A new Washington State study shows that people eligible to vote - but not registered to do so - are more likely to become voters if the process is quick and simple. The study done for the Electronic Registration Information Center (ERIC), boiled down to a marketing effort.
The Washington secretary of state's office found that focused messages to targeted groups increased voter registration rates. And the best mailings stressed the speed and simplicity of registration. Postcards sent to prospective voters simply said "3 minutes, Click. Done. Register to vote online."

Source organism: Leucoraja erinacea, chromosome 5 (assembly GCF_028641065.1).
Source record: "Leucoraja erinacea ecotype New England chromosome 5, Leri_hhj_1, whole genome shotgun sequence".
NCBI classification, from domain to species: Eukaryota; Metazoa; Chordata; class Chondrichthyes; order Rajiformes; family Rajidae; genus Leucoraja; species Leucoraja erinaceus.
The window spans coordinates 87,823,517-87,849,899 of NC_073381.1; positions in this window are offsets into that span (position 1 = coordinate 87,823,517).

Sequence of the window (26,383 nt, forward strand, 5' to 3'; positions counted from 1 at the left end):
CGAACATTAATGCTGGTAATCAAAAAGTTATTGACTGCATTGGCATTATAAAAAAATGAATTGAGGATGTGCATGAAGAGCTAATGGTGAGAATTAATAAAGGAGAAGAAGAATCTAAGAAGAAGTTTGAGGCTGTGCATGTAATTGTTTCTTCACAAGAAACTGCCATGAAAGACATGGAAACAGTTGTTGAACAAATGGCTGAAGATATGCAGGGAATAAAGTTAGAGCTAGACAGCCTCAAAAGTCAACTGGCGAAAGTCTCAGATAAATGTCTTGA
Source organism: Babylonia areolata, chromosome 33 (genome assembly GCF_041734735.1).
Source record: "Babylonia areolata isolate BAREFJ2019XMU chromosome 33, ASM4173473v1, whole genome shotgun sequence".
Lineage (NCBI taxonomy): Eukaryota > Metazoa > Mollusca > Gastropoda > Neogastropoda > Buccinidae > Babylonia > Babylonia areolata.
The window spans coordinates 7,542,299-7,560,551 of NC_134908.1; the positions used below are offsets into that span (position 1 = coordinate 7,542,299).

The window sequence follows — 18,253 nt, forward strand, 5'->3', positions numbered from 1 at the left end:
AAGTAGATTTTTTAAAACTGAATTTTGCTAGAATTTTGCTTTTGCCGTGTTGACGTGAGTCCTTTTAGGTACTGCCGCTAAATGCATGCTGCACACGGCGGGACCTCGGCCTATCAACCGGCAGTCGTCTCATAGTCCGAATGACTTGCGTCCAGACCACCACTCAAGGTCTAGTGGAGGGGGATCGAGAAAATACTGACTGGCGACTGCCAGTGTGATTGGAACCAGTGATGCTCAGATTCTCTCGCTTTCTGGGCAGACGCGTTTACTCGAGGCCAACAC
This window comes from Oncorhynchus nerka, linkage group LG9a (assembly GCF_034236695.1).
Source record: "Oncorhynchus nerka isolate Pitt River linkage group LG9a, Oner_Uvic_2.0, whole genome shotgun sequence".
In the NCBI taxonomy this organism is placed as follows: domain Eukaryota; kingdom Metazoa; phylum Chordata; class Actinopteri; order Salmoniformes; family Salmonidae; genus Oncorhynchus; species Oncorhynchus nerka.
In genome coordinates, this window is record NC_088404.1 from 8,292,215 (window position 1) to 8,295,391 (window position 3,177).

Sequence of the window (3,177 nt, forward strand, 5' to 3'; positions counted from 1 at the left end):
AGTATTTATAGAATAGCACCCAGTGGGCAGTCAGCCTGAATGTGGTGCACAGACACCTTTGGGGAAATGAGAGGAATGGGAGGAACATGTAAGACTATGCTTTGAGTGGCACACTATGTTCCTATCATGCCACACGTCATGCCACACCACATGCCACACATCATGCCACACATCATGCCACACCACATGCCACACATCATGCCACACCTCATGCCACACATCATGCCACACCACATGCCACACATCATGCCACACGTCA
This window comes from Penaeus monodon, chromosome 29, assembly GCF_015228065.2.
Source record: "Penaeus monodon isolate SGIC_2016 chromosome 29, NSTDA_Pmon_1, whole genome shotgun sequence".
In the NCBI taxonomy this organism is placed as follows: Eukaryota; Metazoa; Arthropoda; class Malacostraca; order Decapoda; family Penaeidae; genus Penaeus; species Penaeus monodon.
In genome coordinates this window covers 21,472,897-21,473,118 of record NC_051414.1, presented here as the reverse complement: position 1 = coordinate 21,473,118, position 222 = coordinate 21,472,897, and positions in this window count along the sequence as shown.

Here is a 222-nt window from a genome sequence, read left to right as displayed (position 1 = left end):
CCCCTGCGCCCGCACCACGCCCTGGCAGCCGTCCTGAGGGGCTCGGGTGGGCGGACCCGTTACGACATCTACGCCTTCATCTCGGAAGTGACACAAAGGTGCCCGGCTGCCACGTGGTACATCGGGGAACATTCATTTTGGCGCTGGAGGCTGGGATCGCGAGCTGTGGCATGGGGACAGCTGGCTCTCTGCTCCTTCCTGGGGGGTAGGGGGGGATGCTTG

Similar messages - one relying on peer pressure to register, and the other with only dry, essential information - were not as effective. The actual returns were only 5.1 percent for the online "quick and easy" cards and 4.7 percent for the community cards, those stressing the social norm of being a registered voter.
But Lindsay Prior of the secretary of state's office said the numbers were nearly 50 percent higher than registrations would have been without the low-cost postcard marketing effort. Prior also noted that the cards were sent out in an off-election year when no presidential or statewide candidates were on the ballot.
The study was supported by the Pew Charitable Trusts. The electronic registration center is an experiment pioneered by seven states, including Washington, in 2012 to increase voter registration. More than 188,000 eligible, but unregistered Washingtonians were included in the marketing test.